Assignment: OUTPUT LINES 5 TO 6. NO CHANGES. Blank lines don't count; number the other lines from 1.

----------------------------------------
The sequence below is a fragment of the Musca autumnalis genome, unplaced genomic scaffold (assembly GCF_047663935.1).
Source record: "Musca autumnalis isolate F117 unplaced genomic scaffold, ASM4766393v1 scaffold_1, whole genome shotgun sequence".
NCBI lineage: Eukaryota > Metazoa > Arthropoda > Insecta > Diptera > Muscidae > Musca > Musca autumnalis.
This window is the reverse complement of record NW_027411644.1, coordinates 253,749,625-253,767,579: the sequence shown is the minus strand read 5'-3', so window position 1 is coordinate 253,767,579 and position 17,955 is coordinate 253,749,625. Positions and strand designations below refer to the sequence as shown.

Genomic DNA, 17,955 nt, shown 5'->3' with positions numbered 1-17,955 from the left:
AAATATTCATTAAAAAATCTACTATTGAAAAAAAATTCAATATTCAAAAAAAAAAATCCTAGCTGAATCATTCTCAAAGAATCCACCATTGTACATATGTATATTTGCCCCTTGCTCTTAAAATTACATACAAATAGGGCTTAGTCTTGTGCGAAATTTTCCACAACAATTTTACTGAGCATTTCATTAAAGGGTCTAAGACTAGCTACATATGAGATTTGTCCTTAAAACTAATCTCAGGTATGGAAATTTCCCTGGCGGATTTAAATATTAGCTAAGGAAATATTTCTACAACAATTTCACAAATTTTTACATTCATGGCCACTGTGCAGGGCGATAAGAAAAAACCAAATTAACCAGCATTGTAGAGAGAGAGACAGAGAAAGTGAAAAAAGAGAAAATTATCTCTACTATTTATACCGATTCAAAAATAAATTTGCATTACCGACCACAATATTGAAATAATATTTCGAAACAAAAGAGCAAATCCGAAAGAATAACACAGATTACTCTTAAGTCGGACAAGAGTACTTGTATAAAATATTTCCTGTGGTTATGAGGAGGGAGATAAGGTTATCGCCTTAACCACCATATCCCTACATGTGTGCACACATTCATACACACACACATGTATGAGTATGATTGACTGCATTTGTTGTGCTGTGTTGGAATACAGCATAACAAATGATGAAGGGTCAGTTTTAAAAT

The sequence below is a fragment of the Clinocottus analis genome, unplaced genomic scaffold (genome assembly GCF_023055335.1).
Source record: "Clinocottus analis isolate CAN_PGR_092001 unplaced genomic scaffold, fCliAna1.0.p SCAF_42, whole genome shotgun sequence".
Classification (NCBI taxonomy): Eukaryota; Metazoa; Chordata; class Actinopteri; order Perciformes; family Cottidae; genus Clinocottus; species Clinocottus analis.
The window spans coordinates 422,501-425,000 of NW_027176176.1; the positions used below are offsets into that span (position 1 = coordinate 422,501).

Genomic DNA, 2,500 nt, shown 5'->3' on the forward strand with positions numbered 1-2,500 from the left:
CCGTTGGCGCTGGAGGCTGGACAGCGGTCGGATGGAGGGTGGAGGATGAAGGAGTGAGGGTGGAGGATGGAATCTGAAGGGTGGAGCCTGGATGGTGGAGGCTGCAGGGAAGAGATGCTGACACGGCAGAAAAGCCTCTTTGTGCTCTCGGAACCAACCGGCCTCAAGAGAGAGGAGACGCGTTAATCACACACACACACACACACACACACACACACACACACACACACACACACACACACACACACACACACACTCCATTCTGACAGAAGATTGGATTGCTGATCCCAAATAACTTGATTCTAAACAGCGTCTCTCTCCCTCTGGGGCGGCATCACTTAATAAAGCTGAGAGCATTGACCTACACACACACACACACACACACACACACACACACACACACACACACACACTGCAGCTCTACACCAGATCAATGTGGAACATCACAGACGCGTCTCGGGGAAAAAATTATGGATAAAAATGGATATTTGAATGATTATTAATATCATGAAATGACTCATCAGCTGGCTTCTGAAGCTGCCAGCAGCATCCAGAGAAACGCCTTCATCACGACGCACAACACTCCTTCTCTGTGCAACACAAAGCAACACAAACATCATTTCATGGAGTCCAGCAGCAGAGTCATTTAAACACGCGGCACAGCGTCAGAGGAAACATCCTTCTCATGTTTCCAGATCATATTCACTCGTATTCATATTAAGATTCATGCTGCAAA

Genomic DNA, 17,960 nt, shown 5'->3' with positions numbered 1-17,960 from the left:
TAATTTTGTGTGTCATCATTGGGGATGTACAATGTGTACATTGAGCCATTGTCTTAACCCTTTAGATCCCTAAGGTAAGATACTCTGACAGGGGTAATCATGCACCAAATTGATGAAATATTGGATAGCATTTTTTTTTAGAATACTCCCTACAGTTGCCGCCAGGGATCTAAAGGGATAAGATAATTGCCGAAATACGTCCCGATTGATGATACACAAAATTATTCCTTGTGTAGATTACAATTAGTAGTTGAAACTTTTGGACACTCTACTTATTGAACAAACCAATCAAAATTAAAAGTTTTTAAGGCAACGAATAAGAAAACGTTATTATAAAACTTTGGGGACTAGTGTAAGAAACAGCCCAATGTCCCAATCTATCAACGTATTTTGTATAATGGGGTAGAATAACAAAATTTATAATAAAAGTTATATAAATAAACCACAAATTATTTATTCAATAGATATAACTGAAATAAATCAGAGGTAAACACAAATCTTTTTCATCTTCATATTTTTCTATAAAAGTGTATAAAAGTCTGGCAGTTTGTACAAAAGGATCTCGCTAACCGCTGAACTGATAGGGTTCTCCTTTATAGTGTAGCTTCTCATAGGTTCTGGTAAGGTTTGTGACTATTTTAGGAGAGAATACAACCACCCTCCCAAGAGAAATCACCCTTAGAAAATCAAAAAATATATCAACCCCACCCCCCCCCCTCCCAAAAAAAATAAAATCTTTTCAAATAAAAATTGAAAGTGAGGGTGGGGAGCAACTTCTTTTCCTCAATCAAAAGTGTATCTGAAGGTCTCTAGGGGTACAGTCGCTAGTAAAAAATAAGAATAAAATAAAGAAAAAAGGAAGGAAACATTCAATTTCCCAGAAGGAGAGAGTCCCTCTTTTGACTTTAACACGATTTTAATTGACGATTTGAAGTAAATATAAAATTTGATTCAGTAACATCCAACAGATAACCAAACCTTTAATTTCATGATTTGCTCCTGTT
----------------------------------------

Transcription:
Genomic DNA, 17,955 nt, shown 5'->3' with positions numbered 1-17,955 from the left:
AAATATTCATTAAAAAATCTACTATTGAAAAAAAATTCAATATTCAAAAAAAAAAATCCTAGCTGAATCATTCTCAAAGAATCCACCATTGTACATATGTATATTTGCCCCTTGCTCTTAAAATTACATACAAATAGGGCTTAGTCTTGTGCGAAATTTTCCACAACAATTTTACTGAGCATTTCATTAAAGGGTCTAAGACTAGCTACATATGAGATTTGTCCTTAAAACTAATCTCAGGTATGGAAATTTCCCTGGCGGATTTAAATATTAGCTAAGGAAATATTTCTACAACAATTTCACAAATTTTTACATTCATGGCCACTGTGCAGGGCGATAAGAAAAAACCAAATTAACCAGCATTGTAGAGAGAGAGACAGAGAAAGTGAAAAAAGAGAAAATTATCTCTACTATTTATACCGATTCAAAAATAAATTTGCATTACCGACCACAATATTGAAATAATATTTCGAAACAAAAGAGCAAATCCGAAAGAATAACACAGATTACTCTTAAGTCGGACAAGAGTACTTGTATAAAATATTTCCTGTGGTTATGAGGAGGGAGATAAGGTTATCGCCTTAACCACCATATCCCTACATGTGTGCACACATTCATACACACACACATGTATGAGTATGATTGACTGCATTTGTTGTGCTGTGTTGGAATACAGCATAACAAATGATGAAGGGTCAGTTTTAAAAT